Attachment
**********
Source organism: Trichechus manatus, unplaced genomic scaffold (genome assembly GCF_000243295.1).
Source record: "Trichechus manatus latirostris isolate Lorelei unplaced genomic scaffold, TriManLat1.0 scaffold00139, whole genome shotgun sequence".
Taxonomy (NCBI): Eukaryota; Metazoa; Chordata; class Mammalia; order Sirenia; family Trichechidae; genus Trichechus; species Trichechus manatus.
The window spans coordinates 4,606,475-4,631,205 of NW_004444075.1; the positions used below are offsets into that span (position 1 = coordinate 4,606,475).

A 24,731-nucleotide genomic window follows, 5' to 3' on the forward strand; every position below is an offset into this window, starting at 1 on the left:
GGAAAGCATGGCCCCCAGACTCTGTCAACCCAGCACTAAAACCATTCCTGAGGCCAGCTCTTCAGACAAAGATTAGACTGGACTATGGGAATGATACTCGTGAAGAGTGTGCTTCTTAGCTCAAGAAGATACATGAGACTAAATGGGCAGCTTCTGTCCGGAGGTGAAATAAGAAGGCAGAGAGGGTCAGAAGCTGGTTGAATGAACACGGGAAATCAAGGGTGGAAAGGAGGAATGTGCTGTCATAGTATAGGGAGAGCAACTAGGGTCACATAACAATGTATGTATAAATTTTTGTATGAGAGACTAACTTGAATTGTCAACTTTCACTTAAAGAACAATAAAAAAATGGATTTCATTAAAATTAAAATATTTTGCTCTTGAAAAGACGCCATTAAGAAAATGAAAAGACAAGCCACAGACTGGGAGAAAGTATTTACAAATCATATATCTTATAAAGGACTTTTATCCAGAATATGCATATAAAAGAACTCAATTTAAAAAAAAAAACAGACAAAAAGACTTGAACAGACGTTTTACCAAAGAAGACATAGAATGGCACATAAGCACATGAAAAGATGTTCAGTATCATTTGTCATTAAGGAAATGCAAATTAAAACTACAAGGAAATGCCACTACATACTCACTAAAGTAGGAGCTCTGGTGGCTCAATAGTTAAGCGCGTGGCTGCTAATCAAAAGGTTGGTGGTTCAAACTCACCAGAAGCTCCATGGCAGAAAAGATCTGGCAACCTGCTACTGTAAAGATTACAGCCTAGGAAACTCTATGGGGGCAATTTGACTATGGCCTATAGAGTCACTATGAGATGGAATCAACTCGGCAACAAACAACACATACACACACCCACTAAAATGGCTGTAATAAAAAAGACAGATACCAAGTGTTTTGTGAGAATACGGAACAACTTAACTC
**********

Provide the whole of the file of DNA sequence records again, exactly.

Source organism: Trichechus manatus, unplaced genomic scaffold (genome assembly GCF_000243295.1).
Source record: "Trichechus manatus latirostris isolate Lorelei unplaced genomic scaffold, TriManLat1.0 scaffold00139, whole genome shotgun sequence".
Taxonomy (NCBI): Eukaryota; Metazoa; Chordata; class Mammalia; order Sirenia; family Trichechidae; genus Trichechus; species Trichechus manatus.
The window spans coordinates 4,606,475-4,631,205 of NW_004444075.1; the positions used below are offsets into that span (position 1 = coordinate 4,606,475).

A 24,731-nucleotide genomic window follows, 5' to 3' on the forward strand; every position below is an offset into this window, starting at 1 on the left:
GGAAAGCATGGCCCCCAGACTCTGTCAACCCAGCACTAAAACCATTCCTGAGGCCAGCTCTTCAGACAAAGATTAGACTGGACTATGGGAATGATACTCGTGAAGAGTGTGCTTCTTAGCTCAAGAAGATACATGAGACTAAATGGGCAGCTTCTGTCCGGAGGTGAAATAAGAAGGCAGAGAGGGTCAGAAGCTGGTTGAATGAACACGGGAAATCAAGGGTGGAAAGGAGGAATGTGCTGTCATAGTATAGGGAGAGCAACTAGGGTCACATAACAATGTATGTATAAATTTTTGTATGAGAGACTAACTTGAATTGTCAACTTTCACTTAAAGAACAATAAAAAAATGGATTTCATTAAAATTAAAATATTTTGCTCTTGAAAAGACGCCATTAAGAAAATGAAAAGACAAGCCACAGACTGGGAGAAAGTATTTACAAATCATATATCTTATAAAGGACTTTTATCCAGAATATGCATATAAAAGAACTCAATTTAAAAAAAAAAACAGACAAAAAGACTTGAACAGACGTTTTACCAAAGAAGACATAGAATGGCACATAAGCACATGAAAAGATGTTCAGTATCATTTGTCATTAAGGAAATGCAAATTAAAACTACAAGGAAATGCCACTACATACTCACTAAAGTAGGAGCTCTGGTGGCTCAATAGTTAAGCGCGTGGCTGCTAATCAAAAGGTTGGTGGTTCAAACTCACCAGAAGCTCCATGGCAGAAAAGATCTGGCAACCTGCTACTGTAAAGATTACAGCCTAGGAAACTCTATGGGGGCAATTTGACTATGGCCTATAGAGTCACTATGAGATGGAATCAACTCGGCAACAAACAACACATACACACACCCACTAAAATGGCTGTAATAAAAAAGACAGATACCAAGTGTTTTGTGAGAATACGGAACAACTTAACTC